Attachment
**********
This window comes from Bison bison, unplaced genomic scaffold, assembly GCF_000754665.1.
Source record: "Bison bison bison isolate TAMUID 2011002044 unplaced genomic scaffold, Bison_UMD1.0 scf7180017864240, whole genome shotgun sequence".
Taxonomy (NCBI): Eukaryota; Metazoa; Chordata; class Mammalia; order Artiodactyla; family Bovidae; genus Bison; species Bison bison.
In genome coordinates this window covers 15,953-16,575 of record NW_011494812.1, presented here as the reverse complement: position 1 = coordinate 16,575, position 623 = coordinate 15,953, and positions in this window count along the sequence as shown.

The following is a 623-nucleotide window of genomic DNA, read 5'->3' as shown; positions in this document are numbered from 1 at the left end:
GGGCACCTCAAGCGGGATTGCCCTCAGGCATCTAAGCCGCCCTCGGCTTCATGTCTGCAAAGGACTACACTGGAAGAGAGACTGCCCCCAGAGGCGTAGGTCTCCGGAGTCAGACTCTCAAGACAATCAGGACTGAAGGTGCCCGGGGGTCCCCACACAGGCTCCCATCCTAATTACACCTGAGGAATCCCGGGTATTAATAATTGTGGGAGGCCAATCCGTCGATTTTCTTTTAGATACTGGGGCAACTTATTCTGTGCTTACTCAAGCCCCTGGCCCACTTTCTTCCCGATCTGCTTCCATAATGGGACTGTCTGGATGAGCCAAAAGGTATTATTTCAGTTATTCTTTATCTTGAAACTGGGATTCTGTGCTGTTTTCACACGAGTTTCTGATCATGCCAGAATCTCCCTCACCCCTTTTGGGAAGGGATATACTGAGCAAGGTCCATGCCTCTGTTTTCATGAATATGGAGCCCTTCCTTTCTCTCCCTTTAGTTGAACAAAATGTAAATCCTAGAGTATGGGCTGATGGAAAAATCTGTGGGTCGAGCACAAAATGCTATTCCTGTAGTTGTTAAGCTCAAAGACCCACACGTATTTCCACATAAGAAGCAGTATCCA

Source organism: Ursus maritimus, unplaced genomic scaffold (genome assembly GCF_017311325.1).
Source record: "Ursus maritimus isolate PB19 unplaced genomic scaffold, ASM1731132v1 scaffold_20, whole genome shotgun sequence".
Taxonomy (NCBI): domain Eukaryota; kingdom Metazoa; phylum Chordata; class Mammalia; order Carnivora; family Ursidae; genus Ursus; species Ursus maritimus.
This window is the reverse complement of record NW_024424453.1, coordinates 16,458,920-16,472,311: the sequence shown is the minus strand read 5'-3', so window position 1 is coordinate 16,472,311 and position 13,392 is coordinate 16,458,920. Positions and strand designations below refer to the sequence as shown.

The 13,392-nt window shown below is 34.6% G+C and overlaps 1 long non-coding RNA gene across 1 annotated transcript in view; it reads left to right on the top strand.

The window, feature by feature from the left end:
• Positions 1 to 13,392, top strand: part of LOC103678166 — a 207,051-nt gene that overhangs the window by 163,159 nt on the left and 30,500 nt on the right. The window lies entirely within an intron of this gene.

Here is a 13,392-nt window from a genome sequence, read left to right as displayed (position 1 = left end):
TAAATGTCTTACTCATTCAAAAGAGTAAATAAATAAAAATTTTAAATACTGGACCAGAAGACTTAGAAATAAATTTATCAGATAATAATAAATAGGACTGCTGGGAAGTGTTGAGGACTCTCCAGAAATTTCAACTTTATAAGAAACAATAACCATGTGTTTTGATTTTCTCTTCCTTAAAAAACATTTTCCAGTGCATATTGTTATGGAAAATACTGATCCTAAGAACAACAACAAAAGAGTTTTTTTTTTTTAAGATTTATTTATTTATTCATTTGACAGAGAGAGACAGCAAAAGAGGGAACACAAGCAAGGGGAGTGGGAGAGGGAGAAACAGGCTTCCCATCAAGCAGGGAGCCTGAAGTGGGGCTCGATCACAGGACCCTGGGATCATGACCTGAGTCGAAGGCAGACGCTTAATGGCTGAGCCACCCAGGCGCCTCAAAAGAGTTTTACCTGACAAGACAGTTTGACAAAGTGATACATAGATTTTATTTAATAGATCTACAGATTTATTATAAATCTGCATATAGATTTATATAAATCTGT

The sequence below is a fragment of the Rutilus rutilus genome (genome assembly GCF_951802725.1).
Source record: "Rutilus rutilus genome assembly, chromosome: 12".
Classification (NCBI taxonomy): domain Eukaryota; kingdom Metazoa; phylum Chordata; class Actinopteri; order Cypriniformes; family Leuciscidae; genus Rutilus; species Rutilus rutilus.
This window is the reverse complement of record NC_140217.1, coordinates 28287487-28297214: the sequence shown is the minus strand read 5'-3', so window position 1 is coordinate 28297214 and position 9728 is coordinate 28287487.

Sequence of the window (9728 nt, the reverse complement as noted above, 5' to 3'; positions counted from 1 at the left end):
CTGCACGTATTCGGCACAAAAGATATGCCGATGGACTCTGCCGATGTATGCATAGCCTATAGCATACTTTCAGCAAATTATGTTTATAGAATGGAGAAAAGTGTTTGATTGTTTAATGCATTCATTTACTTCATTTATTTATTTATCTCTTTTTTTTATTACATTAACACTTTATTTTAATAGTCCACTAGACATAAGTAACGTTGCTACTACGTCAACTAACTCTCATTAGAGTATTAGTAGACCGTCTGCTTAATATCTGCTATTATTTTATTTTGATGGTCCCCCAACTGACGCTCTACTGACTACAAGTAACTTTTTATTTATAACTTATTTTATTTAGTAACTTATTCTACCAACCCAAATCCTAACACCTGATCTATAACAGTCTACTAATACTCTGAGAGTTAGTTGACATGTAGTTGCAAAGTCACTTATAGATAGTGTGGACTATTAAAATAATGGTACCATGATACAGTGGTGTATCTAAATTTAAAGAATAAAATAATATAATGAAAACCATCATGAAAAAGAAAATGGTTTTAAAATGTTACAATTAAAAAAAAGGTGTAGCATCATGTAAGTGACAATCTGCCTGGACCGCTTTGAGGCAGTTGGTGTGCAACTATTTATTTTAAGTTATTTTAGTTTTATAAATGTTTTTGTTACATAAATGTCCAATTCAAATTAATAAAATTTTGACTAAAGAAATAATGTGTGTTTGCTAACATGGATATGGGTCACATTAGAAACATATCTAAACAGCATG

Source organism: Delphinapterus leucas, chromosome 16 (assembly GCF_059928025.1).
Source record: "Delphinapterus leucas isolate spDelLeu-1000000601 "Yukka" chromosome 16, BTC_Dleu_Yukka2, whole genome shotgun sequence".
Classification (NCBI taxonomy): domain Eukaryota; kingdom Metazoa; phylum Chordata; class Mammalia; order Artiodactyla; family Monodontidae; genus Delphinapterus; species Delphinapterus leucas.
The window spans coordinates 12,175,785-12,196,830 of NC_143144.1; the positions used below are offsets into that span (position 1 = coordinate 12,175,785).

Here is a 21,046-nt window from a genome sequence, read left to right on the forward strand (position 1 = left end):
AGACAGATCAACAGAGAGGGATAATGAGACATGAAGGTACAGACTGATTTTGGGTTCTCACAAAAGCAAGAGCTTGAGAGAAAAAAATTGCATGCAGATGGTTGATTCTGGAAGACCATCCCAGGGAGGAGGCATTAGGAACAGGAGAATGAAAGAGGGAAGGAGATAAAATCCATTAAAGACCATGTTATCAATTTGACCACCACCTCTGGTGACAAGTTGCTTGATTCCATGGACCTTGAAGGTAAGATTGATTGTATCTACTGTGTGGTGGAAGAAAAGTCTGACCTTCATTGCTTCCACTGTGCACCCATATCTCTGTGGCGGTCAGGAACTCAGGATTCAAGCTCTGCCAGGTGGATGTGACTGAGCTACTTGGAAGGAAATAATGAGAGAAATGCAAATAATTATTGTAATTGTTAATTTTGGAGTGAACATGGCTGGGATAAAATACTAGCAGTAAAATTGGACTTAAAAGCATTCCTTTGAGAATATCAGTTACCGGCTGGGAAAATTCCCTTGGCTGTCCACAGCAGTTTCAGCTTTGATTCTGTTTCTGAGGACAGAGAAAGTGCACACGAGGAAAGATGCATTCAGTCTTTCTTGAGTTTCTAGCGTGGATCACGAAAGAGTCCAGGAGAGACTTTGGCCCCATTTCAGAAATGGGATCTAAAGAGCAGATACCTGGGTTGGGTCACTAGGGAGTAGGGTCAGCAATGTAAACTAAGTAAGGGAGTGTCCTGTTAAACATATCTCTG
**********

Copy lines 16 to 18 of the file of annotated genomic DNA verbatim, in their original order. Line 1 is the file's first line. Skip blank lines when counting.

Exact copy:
The sequence below is a fragment of the Rutilus rutilus genome (genome assembly GCF_951802725.1).
Source record: "Rutilus rutilus genome assembly, chromosome: 12".
Classification (NCBI taxonomy): domain Eukaryota; kingdom Metazoa; phylum Chordata; class Actinopteri; order Cypriniformes; family Leuciscidae; genus Rutilus; species Rutilus rutilus.